The comment below "You don't see Lakehill seniors moving on to the very top schools as you'd expect for the $ (very rarely do you see a Duke. Stanford, Ivy League)" was obviously written by someone who did not attend Lakehill's graduation ceremony: Lakehill's 26 graduates received 174 acceptances to 137 colleges and universities, and earned $6,500,000 in academic scholarships - that's an average of $250,000 per graduate! Ivy League - you bet - including Brown, Columbia, Penn, and Yale - as well as Duke, Williams College, Oberlin College, and Cal Berkeley, just to name a few!
Sent two kids there K - 8, both wanted to go on to larger schools for 9 - 12. Pros: - Very small school - small classrooms, good teacher interaction - Diversity in student body for a private school - Seems teachers have a lot of free rein for creative instruction methods - Did a fantastic job preparing kids for high school. Instilled creative and critical thinking skills - Great focus on encouraging reading from K - onward Cons: - The "family" aspect noted in other reviews becomes a bit inbred over time - not a lot of variety of thought/social difference tolerated by the tribe by the time they hit 7/8th grade. This is a critical developmental time and it may be hard to find acceptance if your child is different from the gene pool - Some teachers are there for their kids' free/discounted tuition - School can't offer the same depth/breadth of classes, athletics and extracurricular activities of larger schools - Some parents and kids believe themselves large fish in a very teeny pond and try to wield undue influence - You don't see Lakehill seniors moving on to the very top schools as you'd expect for the $ (very rarely do you see a Duke. Stanford, Ivy League)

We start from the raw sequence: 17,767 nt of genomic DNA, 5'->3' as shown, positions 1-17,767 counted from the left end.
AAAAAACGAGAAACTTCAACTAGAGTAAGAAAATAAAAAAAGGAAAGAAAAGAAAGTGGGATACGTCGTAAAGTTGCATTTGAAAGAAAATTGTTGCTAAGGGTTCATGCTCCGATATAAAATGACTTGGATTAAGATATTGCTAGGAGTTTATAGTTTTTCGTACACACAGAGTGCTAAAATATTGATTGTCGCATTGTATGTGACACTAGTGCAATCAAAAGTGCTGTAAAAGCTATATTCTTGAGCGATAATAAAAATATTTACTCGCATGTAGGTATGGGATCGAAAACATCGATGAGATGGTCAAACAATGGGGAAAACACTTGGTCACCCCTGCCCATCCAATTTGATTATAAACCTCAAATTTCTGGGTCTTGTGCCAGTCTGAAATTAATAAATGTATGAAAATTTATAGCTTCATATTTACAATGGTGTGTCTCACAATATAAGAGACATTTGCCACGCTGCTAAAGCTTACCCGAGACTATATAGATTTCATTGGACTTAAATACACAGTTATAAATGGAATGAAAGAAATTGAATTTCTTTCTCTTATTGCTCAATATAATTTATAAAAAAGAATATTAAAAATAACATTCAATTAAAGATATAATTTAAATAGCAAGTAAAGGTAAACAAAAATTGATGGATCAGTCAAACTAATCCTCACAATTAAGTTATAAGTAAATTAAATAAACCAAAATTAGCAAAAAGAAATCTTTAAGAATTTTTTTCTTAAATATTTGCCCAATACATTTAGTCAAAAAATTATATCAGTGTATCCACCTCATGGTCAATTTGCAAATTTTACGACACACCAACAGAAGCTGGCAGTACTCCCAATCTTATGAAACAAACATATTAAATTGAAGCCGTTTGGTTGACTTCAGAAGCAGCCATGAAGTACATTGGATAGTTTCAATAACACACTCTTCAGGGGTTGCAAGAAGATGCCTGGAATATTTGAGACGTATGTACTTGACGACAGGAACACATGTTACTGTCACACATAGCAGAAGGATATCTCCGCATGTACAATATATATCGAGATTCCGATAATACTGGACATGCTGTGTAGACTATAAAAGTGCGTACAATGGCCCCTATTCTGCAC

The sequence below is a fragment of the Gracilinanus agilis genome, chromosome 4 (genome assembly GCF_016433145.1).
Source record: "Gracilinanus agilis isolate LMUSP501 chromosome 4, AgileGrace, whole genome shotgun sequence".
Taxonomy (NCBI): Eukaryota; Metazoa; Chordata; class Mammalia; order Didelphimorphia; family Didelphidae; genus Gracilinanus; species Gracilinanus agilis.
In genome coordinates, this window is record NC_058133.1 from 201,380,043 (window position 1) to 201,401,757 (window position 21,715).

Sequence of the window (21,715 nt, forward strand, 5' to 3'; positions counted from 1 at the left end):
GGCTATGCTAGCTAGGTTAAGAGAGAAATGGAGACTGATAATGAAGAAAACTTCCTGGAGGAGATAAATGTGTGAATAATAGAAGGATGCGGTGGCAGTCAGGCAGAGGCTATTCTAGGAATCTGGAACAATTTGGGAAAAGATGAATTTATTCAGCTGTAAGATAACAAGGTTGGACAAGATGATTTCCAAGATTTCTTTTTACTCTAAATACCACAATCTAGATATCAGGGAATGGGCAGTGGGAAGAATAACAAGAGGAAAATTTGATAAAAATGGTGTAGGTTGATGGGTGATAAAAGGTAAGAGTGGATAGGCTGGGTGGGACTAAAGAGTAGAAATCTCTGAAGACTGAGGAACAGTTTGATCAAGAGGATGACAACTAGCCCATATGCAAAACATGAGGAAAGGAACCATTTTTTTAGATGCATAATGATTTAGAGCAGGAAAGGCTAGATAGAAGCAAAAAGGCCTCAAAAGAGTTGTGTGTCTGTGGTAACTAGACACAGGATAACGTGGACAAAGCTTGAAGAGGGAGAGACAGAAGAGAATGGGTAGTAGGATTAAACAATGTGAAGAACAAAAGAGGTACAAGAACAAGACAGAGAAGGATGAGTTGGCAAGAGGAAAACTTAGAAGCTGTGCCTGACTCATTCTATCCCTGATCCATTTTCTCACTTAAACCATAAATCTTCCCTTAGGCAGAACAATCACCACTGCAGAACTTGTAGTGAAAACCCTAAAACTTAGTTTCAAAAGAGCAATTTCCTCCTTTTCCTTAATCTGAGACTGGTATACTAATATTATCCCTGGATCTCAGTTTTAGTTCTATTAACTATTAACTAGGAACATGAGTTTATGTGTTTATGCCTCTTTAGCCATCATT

This is an outstanding independent school with excellent academic programs in the lower, middle and upper schools. The academic programs are designed to fit the needs of the students who attent this small private school. Dedicated teachers and administration along with strong support from the families make this school one of the best in Dallas. I have children who have graduated from Lakehill and a current student. These students are challenged academically and have so many opportunities to participate in the arts, athletic programs, community service programs and take part in leadership opportunities. You name it. These students work very hard and are well prepared to succeed in college and to be future leaders when they graduate from Lakehill. The respect the students have for their classmates and for teachers is very admirable. The headmaster is one of the most respected headmasters in the country. He greets each child as they enter the school every morning.
The school can be a good environment for some classes/grades and not for others. I have heard this consistently from the teachers, administrators and the parents. We made a decision to move our child because they did not thrive and bloom as we expected and hoped. They entered the school a happy, healthy child but withered there over time. The administration really does not make the effort to instill character and kindness in the students and do not intervene when it's needed. Our child was not bullied but many are and very little is done to address those types of issues or inappropriate behavior toward eachother. It's a bit of a gamble here.